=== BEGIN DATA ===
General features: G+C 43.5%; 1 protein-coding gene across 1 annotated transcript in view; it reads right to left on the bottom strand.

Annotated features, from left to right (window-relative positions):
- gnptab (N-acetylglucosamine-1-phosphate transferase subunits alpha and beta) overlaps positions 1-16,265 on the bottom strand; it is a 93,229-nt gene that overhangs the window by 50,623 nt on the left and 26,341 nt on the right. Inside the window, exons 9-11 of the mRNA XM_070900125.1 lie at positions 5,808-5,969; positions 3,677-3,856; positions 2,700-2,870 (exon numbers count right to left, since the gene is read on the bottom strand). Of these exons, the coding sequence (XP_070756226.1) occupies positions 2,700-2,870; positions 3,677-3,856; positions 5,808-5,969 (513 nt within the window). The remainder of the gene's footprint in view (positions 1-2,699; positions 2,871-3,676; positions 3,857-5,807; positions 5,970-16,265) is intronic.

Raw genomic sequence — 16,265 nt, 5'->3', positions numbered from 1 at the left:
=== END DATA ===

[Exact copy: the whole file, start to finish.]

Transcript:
General features: G+C 43.5%; 1 protein-coding gene across 1 annotated transcript in view; it reads right to left on the bottom strand.

Annotated features, from left to right (window-relative positions):
- gnptab (N-acetylglucosamine-1-phosphate transferase subunits alpha and beta) overlaps positions 1-16,265 on the bottom strand; it is a 93,229-nt gene that overhangs the window by 50,623 nt on the left and 26,341 nt on the right. Inside the window, exons 9-11 of the mRNA XM_070900125.1 lie at positions 5,808-5,969; positions 3,677-3,856; positions 2,700-2,870 (exon numbers count right to left, since the gene is read on the bottom strand). Of these exons, the coding sequence (XP_070756226.1) occupies positions 2,700-2,870; positions 3,677-3,856; positions 5,808-5,969 (513 nt within the window). The remainder of the gene's footprint in view (positions 1-2,699; positions 2,871-3,676; positions 3,857-5,807; positions 5,970-16,265) is intronic.

Raw genomic sequence — 16,265 nt, 5'->3', positions numbered from 1 at the left: